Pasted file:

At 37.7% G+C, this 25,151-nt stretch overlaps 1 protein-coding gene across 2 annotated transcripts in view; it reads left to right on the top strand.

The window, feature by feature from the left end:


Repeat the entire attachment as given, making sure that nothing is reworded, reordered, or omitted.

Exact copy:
At 37.7% G+C, this 25,151-nt stretch overlaps 1 protein-coding gene across 2 annotated transcripts in view; it reads left to right on the top strand.

The window, feature by feature from the left end: